BP Portrait Award 2017 at the National Portrait Gallery
Like the RA Summer Exhibition, the BP Portrait Award at the National Portrait Gallery is a summer fixture guaranteed to bring in the punters. It’s easy to see why: this is contemporary art that means something to most people, dealing with real people and their relationships with real painters.
Those who make the visit will be rewarded with three rooms of strong candidates for the £30,000 prize. This year, the winners of the first and second prize are very well chosen. Interestingly, both are portraits of women who are about to or have just given birth to a baby, painted by their husbands.
Double Portrait by Thomas Ehretsmann (second prize) captures an everyday moment: a profile view of the artist’s wife as she walks in the park. Although the label and the title indicate that she is heavily pregnant, you would never know due to the crop; with this knowledge, however, the calm glow that surrounds her gains a double meaning.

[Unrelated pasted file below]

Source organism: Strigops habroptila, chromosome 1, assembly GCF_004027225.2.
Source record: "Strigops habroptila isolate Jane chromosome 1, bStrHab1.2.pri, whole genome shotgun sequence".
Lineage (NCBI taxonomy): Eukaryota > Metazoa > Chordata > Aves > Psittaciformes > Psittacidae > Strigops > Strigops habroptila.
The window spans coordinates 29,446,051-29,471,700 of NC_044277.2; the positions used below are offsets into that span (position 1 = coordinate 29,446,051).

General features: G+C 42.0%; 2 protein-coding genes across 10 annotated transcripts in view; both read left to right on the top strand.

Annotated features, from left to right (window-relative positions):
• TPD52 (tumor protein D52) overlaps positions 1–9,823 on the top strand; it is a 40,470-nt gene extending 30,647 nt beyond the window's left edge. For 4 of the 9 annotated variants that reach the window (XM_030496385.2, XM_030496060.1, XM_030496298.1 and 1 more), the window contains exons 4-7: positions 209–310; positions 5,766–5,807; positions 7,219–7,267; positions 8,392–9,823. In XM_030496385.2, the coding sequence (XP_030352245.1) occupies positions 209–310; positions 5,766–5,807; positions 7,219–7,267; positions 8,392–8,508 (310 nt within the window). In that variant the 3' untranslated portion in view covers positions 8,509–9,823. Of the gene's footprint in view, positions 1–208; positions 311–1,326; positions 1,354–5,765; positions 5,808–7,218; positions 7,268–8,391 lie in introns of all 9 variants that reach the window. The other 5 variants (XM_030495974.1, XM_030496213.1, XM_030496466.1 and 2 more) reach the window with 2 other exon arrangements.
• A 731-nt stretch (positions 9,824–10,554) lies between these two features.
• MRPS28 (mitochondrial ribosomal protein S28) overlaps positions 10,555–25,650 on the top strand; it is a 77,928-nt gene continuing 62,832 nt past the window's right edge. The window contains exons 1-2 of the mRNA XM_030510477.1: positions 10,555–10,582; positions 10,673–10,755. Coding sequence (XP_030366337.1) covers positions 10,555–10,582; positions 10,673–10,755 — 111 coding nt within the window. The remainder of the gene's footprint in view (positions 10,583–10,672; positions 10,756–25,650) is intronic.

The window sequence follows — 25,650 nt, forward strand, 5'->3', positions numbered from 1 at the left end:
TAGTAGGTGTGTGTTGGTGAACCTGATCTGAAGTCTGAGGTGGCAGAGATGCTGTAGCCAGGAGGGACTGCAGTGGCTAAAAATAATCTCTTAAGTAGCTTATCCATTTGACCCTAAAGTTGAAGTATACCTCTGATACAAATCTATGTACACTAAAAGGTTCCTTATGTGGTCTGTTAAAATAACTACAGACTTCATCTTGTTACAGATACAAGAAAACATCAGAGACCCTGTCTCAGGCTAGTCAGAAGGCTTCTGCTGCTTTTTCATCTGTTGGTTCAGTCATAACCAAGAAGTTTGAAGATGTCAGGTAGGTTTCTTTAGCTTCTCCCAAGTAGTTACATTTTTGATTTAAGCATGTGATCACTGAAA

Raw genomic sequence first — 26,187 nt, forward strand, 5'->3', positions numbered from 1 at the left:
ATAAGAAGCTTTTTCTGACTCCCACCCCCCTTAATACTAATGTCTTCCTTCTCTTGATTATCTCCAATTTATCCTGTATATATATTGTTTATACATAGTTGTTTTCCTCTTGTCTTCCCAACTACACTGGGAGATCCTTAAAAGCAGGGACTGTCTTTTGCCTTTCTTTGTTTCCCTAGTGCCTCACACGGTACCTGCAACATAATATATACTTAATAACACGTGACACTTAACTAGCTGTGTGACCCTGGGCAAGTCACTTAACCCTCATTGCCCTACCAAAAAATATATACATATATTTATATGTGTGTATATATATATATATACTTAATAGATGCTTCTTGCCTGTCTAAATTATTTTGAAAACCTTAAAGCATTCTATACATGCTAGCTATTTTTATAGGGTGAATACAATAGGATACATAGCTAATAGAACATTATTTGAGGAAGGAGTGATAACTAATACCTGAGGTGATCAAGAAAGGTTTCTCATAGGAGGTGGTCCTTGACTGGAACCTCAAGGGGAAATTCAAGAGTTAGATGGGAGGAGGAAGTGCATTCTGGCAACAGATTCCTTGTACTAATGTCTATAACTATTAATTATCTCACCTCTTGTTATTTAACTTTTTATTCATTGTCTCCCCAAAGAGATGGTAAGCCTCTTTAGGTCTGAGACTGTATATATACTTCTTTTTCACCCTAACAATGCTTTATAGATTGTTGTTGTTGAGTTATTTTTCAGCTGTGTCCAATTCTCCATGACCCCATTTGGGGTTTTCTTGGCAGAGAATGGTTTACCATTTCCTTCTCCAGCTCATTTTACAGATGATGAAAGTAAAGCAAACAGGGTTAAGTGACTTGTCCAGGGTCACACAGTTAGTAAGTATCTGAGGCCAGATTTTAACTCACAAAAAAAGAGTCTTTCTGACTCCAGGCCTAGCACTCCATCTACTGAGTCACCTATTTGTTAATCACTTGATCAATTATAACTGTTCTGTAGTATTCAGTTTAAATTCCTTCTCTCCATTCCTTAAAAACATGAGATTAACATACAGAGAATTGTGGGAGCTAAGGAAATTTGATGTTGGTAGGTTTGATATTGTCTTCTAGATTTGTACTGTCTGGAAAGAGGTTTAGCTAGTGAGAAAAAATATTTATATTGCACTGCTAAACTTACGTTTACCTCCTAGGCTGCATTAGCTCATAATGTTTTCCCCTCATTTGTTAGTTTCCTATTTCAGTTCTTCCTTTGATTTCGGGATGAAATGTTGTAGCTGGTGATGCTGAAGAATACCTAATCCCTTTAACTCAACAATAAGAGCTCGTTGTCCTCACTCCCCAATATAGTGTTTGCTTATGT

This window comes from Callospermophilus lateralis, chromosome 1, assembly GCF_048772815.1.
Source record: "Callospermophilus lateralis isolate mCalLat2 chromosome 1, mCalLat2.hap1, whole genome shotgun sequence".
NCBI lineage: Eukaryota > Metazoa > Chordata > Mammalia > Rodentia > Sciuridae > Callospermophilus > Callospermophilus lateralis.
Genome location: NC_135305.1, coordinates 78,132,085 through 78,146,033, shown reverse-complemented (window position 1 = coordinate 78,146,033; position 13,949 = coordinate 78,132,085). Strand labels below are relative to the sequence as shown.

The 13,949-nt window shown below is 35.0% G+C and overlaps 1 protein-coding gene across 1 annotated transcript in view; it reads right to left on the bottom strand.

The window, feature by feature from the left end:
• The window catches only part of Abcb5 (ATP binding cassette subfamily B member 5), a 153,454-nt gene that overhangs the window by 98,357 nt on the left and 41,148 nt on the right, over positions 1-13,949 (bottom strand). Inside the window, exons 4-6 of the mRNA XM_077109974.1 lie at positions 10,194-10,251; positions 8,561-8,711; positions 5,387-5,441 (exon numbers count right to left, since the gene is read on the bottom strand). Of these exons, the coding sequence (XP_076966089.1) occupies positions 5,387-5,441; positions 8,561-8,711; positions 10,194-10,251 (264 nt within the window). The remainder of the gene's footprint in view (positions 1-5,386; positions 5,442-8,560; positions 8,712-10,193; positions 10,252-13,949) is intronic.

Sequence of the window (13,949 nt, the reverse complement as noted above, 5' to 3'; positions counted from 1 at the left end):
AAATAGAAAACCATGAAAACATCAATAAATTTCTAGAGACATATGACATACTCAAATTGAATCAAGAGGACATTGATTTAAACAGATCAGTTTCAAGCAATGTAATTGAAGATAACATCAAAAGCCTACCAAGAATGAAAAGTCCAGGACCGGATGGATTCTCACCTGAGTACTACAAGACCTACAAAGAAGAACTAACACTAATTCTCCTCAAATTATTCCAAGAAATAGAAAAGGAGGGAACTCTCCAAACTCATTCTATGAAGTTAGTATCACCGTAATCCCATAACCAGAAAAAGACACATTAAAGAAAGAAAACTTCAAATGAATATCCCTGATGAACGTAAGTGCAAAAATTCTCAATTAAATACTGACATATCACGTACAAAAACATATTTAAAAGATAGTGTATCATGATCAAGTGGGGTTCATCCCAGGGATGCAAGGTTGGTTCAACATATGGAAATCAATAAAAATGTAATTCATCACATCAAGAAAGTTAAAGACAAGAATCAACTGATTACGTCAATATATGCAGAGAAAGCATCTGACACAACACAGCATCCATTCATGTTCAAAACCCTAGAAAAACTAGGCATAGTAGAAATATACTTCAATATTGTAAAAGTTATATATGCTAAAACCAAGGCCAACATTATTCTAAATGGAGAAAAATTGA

The winner is a work called Breech! by Benjamin Sullivan, depicting his wife breastfeeding their eight-month-old baby. It’s a startlingly honest painting that conveys the complex feelings of love, exhaustion and challenge after the birth of a new child.
There are other smatterings of highly accomplished or touching works throughout the exhibition. On the whole, however, the show seems sadly lacking in innovation. Of course, this is partly because of the prize’s prescriptive format: painted portraits. Nevertheless, it feels like most techniques and ideas had been seen before. This also becomes obvious from reading the accompanying materials; most of the artists in the exhibition have been shortlisted for the prize in the past.
As long as you’re not searching for cutting-edge contemporary art, however, the BP Portrait Award is an enjoyable experience. Some of the works are beautiful, some are extraordinarily detailed and some are downright ugly; all are worth a glance.
BP Portrait Award 2017 is at the National Portrait Gallery from 22nd June until 24th September 2017. For further information visit here.